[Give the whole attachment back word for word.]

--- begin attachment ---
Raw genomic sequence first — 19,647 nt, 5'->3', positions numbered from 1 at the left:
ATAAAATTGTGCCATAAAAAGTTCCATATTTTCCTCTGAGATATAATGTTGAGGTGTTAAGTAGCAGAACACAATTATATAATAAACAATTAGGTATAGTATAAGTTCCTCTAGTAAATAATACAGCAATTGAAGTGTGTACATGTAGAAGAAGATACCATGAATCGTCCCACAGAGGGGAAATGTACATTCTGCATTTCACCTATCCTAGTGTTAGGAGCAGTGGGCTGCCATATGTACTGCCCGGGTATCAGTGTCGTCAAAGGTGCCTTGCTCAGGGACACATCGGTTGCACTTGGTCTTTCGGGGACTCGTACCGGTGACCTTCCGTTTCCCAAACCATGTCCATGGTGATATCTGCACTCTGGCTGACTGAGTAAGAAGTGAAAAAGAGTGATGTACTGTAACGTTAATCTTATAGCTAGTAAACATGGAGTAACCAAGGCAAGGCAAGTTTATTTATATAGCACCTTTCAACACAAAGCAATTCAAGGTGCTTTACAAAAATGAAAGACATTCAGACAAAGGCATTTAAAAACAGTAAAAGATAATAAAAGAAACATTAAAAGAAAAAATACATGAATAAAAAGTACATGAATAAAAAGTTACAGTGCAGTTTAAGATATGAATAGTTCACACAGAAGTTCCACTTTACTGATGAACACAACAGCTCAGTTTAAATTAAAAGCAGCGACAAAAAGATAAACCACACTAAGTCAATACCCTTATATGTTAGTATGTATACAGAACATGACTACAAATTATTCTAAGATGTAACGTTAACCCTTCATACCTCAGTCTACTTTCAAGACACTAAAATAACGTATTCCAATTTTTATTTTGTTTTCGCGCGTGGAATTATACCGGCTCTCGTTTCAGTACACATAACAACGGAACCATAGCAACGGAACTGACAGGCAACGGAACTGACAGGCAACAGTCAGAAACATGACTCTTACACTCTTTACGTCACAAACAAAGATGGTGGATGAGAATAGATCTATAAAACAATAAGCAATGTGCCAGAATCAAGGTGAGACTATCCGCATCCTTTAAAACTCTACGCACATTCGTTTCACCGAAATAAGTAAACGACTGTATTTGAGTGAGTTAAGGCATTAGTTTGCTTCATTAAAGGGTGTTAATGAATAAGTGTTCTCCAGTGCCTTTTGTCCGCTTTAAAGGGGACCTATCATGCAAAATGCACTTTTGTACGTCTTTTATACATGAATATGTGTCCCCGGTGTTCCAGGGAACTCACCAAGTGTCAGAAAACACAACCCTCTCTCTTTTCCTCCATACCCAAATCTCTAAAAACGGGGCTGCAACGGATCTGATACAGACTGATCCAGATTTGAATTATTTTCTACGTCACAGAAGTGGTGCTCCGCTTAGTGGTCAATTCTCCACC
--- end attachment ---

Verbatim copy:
Raw genomic sequence first — 19,647 nt, 5'->3', positions numbered from 1 at the left:
ATAAAATTGTGCCATAAAAAGTTCCATATTTTCCTCTGAGATATAATGTTGAGGTGTTAAGTAGCAGAACACAATTATATAATAAACAATTAGGTATAGTATAAGTTCCTCTAGTAAATAATACAGCAATTGAAGTGTGTACATGTAGAAGAAGATACCATGAATCGTCCCACAGAGGGGAAATGTACATTCTGCATTTCACCTATCCTAGTGTTAGGAGCAGTGGGCTGCCATATGTACTGCCCGGGTATCAGTGTCGTCAAAGGTGCCTTGCTCAGGGACACATCGGTTGCACTTGGTCTTTCGGGGACTCGTACCGGTGACCTTCCGTTTCCCAAACCATGTCCATGGTGATATCTGCACTCTGGCTGACTGAGTAAGAAGTGAAAAAGAGTGATGTACTGTAACGTTAATCTTATAGCTAGTAAACATGGAGTAACCAAGGCAAGGCAAGTTTATTTATATAGCACCTTTCAACACAAAGCAATTCAAGGTGCTTTACAAAAATGAAAGACATTCAGACAAAGGCATTTAAAAACAGTAAAAGATAATAAAAGAAACATTAAAAGAAAAAATACATGAATAAAAAGTACATGAATAAAAAGTTACAGTGCAGTTTAAGATATGAATAGTTCACACAGAAGTTCCACTTTACTGATGAACACAACAGCTCAGTTTAAATTAAAAGCAGCGACAAAAAGATAAACCACACTAAGTCAATACCCTTATATGTTAGTATGTATACAGAACATGACTACAAATTATTCTAAGATGTAACGTTAACCCTTCATACCTCAGTCTACTTTCAAGACACTAAAATAACGTATTCCAATTTTTATTTTGTTTTCGCGCGTGGAATTATACCGGCTCTCGTTTCAGTACACATAACAACGGAACCATAGCAACGGAACTGACAGGCAACGGAACTGACAGGCAACAGTCAGAAACATGACTCTTACACTCTTTACGTCACAAACAAAGATGGTGGATGAGAATAGATCTATAAAACAATAAGCAATGTGCCAGAATCAAGGTGAGACTATCCGCATCCTTTAAAACTCTACGCACATTCGTTTCACCGAAATAAGTAAACGACTGTATTTGAGTGAGTTAAGGCATTAGTTTGCTTCATTAAAGGGTGTTAATGAATAAGTGTTCTCCAGTGCCTTTTGTCCGCTTTAAAGGGGACCTATCATGCAAAATGCACTTTTGTACGTCTTTTATACATGAATATGTGTCCCCGGTGTTCCAGGGAACTCACCAAGTGTCAGAAAACACAACCCTCTCTCTTTTCCTCCATACCCAAATCTCTAAAAACGGGGCTGCAACGGATCTGATACAGACTGATCCAGATTTGAATTATTTTCTACGTCACAGAAGTGGTGCTCCGCTTAGTGGTCAATTCTCCACC